They are among scores of MWAA employees and board members whose spouses, children, in-laws and other relatives have landed jobs at the agency, according to authority records.
MWAA officials have come under intense scrutiny recently over lapses in ethics, including taking Super Bowl tickets and other gifts from contractors, patronage and other issues. But records obtained by The Washington Post show a far greater pattern of nepotism, involving not only board members, but high-ranking MWAA officials and others in several departments of the agency.
Some members of the same family work in the same office. Others have relatives who were hired temporarily, but returned year after year without reapplying, or they stayed on permanently. Several collected thousands of dollars in overtime and bonuses. In a few instances, high-ranking employees supervised their relatives or oversaw the office in which their family members worked, a violation of the authority’s ethics code.
Authority officials and employees readily acknowledge that controls over hiring were lax and rarely enforced.
“There were no clear-cut guidelines,” said MWAA board member H.R. Crawford, who will leave the board next month when his term expires.
Crawford, who has had at least three relatives, including a daughter-in-law, work at the agency, said family members are employed frequently, particularly among board members.
“If you ask a third of those folks, their relatives work there,” he said. “I never thought that we were doing anything wrong.”
Jack Potter, president and chief executive of the agency that oversees the region’s two major airports, the Dulles Toll Road and construction of Metrorail to Dulles, told a congressional committee last month that he did not know how many relatives of board members and staffers work at the authority.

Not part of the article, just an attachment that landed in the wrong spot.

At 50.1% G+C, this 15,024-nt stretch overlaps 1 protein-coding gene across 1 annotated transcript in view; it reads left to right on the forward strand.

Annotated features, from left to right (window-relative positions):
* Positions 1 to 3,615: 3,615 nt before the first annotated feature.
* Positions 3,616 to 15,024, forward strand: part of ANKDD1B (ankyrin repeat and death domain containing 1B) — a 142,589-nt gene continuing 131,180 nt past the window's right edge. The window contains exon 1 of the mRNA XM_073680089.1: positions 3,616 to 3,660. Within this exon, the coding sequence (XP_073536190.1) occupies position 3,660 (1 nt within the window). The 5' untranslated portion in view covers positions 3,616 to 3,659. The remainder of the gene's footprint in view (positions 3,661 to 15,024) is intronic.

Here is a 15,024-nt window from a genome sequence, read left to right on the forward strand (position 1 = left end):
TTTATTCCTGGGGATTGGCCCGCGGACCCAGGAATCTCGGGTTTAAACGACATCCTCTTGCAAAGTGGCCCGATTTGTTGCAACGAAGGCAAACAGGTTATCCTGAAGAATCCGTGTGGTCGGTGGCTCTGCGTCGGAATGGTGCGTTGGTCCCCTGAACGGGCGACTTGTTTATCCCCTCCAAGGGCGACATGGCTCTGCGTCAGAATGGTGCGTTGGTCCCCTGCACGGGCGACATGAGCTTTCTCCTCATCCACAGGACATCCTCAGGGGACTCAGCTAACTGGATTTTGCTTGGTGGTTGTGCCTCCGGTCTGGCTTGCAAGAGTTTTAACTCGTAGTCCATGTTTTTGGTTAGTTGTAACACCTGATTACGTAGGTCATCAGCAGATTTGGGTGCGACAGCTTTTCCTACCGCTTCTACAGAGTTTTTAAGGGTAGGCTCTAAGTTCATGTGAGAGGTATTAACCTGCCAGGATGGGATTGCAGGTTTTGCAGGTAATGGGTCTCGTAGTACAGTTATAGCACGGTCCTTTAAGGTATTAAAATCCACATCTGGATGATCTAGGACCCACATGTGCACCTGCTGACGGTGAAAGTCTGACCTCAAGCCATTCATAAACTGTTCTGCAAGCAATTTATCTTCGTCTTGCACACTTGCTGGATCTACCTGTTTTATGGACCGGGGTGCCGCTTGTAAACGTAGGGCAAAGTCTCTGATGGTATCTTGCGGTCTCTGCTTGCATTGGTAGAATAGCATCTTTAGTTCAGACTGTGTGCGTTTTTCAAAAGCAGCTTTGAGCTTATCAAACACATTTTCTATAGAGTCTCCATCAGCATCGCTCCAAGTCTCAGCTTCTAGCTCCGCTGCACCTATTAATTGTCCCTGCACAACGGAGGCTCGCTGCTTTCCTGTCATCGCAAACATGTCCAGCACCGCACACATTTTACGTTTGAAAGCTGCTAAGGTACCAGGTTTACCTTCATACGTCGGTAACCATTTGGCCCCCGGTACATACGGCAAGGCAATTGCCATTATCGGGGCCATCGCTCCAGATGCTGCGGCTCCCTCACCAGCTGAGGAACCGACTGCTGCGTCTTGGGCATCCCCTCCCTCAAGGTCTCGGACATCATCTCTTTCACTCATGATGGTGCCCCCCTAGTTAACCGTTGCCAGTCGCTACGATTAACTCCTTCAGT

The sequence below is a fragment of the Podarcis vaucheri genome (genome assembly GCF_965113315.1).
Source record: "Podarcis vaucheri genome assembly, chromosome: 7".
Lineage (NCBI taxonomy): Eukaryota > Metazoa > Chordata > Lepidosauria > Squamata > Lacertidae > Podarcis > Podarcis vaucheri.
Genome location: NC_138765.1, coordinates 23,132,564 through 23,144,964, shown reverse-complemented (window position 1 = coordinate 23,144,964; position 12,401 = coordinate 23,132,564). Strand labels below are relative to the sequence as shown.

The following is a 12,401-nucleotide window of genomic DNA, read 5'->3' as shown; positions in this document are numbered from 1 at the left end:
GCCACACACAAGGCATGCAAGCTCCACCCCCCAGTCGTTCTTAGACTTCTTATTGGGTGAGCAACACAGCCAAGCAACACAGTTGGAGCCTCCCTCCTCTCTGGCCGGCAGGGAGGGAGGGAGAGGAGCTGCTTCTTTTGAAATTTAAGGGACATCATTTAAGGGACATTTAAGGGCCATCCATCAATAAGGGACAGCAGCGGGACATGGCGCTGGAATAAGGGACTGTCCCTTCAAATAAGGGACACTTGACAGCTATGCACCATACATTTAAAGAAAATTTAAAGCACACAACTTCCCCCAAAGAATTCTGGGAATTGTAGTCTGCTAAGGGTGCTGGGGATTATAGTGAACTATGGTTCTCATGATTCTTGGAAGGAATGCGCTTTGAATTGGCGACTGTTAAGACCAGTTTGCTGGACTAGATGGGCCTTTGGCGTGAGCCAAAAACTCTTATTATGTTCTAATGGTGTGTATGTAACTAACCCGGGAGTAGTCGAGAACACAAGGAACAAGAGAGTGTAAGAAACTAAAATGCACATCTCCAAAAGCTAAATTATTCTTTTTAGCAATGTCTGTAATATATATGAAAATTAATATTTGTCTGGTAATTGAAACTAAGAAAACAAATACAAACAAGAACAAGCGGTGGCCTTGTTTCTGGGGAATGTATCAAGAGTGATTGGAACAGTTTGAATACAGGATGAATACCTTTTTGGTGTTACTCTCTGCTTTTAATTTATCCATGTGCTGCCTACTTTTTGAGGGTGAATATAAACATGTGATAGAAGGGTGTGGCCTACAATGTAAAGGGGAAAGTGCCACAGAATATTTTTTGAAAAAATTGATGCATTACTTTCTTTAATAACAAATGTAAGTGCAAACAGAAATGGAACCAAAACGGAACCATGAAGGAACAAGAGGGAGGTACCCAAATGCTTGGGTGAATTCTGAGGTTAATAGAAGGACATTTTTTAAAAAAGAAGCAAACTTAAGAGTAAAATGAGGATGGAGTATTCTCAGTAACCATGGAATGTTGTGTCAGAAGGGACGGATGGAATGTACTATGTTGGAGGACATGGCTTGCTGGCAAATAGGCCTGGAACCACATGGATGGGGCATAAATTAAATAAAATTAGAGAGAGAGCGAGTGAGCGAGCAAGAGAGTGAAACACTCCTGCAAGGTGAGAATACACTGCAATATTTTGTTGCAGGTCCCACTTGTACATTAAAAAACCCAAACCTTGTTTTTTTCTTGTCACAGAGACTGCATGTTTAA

An audit released last month by the U.S. Department of Transportation inspector general found that the authority lacked "sufficient controls to detect and prevent nepotism,” and it called for the agency to revamp its policy. MWAA’s ethics code prohibits employees from hiring, supervising or working with relatives. They also cannot supervise family members — directly or indirectly — or “have influence over their work.”
“As a result of these weaknesses and poor oversight, there have been multiple violations of the code’s anti-nepotism . . . provisions and a lack of assurance that employees are fully aware of the ethics requirements,” the audit found.
The audit, which did not name specific employees, prompted authority officials to approve a new code of ethics. The new rules for board members took effect on Dec. 1; the revamped employee code is effective Jan. 1.
Both codes now will prohibit board members and employees from participating in the hiring, promotion or appointment of relatives.